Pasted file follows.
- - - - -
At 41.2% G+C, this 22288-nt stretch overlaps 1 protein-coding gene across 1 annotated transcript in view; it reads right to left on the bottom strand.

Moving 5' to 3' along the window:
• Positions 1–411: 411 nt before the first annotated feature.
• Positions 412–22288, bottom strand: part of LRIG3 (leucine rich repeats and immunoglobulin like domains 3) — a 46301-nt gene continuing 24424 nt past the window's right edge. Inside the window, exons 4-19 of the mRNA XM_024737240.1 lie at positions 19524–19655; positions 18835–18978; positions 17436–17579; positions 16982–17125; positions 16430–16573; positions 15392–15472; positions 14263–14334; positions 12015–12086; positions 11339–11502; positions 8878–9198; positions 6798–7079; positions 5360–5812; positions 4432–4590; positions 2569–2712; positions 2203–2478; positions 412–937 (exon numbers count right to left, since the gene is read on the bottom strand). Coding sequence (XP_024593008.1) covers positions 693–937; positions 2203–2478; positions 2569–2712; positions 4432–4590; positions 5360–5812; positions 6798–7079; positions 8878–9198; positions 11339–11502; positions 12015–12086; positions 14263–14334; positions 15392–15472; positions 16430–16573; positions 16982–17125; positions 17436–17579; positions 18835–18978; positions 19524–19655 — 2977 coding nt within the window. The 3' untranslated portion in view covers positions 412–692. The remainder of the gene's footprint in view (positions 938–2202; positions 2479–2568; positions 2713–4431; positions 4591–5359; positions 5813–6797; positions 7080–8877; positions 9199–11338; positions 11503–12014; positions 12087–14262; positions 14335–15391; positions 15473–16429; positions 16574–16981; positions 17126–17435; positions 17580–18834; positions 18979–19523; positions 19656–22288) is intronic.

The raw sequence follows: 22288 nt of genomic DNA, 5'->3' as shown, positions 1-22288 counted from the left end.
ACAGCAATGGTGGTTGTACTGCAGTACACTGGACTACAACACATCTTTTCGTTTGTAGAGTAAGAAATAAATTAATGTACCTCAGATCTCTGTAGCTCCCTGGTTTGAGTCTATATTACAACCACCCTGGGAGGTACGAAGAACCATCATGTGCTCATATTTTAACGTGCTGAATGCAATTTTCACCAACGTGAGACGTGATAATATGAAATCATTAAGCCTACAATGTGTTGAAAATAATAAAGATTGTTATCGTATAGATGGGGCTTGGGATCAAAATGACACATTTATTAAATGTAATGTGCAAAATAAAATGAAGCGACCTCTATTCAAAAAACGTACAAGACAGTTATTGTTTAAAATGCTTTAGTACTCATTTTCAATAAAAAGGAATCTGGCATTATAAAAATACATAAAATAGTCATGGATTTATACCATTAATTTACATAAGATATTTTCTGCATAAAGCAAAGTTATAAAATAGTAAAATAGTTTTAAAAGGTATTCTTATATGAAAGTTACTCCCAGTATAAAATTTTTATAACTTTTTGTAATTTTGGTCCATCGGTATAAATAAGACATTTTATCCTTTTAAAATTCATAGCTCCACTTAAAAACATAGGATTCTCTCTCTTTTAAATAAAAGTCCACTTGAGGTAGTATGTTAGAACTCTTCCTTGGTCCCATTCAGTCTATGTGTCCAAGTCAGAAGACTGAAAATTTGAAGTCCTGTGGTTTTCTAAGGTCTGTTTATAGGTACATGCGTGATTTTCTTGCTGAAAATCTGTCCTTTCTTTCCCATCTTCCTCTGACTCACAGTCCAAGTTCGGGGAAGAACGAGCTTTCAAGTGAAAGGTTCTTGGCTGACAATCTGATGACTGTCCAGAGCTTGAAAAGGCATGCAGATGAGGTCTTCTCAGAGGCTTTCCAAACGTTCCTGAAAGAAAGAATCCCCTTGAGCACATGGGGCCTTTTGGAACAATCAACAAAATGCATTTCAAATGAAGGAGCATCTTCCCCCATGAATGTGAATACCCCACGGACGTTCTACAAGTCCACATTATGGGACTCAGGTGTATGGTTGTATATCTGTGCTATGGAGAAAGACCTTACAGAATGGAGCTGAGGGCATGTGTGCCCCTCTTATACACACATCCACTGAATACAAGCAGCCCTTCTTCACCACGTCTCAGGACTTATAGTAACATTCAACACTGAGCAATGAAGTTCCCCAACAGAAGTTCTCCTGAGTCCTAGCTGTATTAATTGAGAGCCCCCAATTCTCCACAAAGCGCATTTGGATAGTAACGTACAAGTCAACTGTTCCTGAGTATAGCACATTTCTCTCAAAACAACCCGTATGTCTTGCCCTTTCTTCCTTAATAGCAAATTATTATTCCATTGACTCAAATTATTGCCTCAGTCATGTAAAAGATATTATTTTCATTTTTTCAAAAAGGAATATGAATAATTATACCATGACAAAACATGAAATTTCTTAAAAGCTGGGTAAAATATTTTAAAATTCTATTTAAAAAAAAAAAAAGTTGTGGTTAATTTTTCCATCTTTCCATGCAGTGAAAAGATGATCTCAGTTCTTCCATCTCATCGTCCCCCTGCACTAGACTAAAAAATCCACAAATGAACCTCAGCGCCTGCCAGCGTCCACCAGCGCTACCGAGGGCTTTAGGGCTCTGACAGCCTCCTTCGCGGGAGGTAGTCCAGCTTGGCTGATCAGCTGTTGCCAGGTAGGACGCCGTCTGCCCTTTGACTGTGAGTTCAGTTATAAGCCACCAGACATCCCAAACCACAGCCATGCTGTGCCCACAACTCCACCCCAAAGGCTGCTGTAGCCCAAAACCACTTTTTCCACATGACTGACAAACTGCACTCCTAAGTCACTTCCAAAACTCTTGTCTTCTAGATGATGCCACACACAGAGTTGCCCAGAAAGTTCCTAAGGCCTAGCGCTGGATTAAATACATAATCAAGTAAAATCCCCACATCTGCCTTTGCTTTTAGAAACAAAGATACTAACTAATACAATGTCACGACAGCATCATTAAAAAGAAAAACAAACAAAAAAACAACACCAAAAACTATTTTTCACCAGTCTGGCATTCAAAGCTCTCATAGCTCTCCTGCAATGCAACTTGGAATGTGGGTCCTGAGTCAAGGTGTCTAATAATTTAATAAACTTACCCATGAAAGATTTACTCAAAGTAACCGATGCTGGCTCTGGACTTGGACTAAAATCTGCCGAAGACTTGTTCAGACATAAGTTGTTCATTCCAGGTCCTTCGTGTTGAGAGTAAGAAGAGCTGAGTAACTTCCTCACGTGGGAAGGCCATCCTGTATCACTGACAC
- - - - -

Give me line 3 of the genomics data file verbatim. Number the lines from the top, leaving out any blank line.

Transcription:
• Positions 1–411: 411 nt before the first annotated feature.